Learn about ongoing research into autism-friendly initiatives
Paper: Holloway, C.A., Munro, N., Jackson, J., Phillips, S. & Ropar, D. (2020). Exploring the autistic and police perspectives of the custody process through a participative walkthrough. Research in Developmental Disabilities, 97
Open access here: https://www.sciencedirect.com/...
This paper explores autistic and police perspectives of the custody process using a ‘participative walkthrough’.
A walkthrough involves one or more autistic people walking through an environment whilst it is being used on a typical day. The autistic participant describes moment to moment challenges and stressors and these are logged by a walkthrough partner. The walkthrough partner observes and captures information, sometimes using a map of the site.
The authors describe the ‘go along’ technique as “typically used by researchers to learn more about a neighbourhood or place or experimentally, to explore new and unfamiliar situations”. It combines qualitative research methods that are more detailed and accurate than general surveys not conducted in situ or those that do not use walkthrough partners.
The researchers found helpful information about the importance of predictability to improve familiarity, the impact of the size of the space, sensory issues, communication challenges, a need for staff training to improve support. All of these issues can lead directly to immediate improvements in the process both for staff on site as well as longer-term changes to policy and practice.
One example: Not knowing what was going to happen was a key source of anxiety. One participant emphasised that it helped when the officers provided a context for what was happening by explaining what they were going to do and why they had to do each thing.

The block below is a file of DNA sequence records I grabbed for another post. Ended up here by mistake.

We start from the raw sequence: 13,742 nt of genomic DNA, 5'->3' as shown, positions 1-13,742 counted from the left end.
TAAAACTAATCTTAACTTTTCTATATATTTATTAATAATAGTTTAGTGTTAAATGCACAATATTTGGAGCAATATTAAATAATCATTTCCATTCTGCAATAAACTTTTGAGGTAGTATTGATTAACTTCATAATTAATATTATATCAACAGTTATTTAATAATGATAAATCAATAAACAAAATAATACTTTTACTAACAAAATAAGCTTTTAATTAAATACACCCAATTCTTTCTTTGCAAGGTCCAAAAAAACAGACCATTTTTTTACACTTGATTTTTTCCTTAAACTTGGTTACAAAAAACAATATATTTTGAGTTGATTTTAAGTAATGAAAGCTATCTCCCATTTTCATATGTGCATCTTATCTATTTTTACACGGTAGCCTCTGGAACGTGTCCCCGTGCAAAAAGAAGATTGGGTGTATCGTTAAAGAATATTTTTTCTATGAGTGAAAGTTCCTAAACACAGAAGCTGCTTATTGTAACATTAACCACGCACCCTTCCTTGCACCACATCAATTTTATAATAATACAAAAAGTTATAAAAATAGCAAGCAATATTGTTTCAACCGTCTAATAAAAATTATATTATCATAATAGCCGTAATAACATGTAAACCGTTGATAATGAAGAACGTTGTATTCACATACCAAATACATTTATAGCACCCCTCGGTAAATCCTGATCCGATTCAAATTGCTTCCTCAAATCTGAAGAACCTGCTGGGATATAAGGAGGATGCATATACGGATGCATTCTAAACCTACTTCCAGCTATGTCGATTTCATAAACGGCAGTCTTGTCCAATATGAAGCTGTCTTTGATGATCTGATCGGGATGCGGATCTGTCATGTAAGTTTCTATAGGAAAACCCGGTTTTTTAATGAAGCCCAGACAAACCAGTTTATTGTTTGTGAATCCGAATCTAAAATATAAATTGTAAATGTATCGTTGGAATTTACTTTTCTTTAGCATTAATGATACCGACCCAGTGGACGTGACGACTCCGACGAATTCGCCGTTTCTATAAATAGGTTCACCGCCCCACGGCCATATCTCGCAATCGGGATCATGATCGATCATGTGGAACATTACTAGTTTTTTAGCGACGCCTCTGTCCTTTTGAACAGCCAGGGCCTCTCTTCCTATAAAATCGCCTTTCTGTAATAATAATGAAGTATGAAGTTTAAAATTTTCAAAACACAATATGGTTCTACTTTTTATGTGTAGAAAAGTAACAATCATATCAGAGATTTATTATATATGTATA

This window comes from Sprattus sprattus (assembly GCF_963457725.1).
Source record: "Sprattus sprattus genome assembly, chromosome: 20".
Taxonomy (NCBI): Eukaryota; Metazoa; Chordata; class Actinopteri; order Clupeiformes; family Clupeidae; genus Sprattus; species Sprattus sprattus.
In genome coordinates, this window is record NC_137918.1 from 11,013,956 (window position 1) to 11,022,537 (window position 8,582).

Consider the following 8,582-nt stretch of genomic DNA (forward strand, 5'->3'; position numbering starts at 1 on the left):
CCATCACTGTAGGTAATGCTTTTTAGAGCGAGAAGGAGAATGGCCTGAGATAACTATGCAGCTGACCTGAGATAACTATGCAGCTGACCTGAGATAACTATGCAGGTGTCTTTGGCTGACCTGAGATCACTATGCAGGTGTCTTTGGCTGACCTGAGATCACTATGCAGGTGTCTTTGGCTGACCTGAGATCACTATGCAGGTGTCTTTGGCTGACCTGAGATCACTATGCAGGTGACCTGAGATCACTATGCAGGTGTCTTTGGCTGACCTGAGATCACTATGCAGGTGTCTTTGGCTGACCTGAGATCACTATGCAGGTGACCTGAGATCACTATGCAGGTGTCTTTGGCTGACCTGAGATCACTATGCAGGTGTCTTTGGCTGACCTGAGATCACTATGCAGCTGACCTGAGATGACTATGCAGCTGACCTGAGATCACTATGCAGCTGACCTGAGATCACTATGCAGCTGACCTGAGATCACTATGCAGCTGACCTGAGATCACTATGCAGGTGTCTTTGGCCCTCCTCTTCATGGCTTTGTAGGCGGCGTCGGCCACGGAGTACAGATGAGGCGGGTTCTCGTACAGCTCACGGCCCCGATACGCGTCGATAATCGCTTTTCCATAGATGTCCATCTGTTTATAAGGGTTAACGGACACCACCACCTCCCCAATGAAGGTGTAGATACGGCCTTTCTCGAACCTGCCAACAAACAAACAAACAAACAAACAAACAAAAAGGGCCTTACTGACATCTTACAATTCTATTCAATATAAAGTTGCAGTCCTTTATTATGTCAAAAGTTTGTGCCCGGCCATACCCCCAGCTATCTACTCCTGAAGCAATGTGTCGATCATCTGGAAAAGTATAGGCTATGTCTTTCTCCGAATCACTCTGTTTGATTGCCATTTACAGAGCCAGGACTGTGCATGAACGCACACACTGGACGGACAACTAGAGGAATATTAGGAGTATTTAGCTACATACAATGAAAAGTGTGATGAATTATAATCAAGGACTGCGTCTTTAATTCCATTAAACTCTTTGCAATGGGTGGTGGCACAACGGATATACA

Aspect uses the walkthrough technique in all autism-friendly consultancies, whether airport, museum or outdoor opera and we understand the value for customers in providing a rich source of practical information.
For all children, participation and inclusion in community activities and in physical activity has many benefits. However, in general, children on the autism spectrum are less physically active and have lower rates of community participation compared to non-autistic children. Being ‘different’ can lead to children on the autism spectrum and their families being left out of mainstream community-based physical activity programs, such as sporting clubs.
In Australia, one very popular community-based weekly physical activity program is Nippers, which is provided each summer by surf lifesaving clubs at beaches across Australia. In 2017 Aspect Practice received funding to provide a program of support to surf lifesaving clubs in New South Wales and Queensland so that they could run Nippers sessions during the 2017-2018 summer that were adapted to be inclusive of children on the autism spectrum. This was called the Inclusive Beaches project.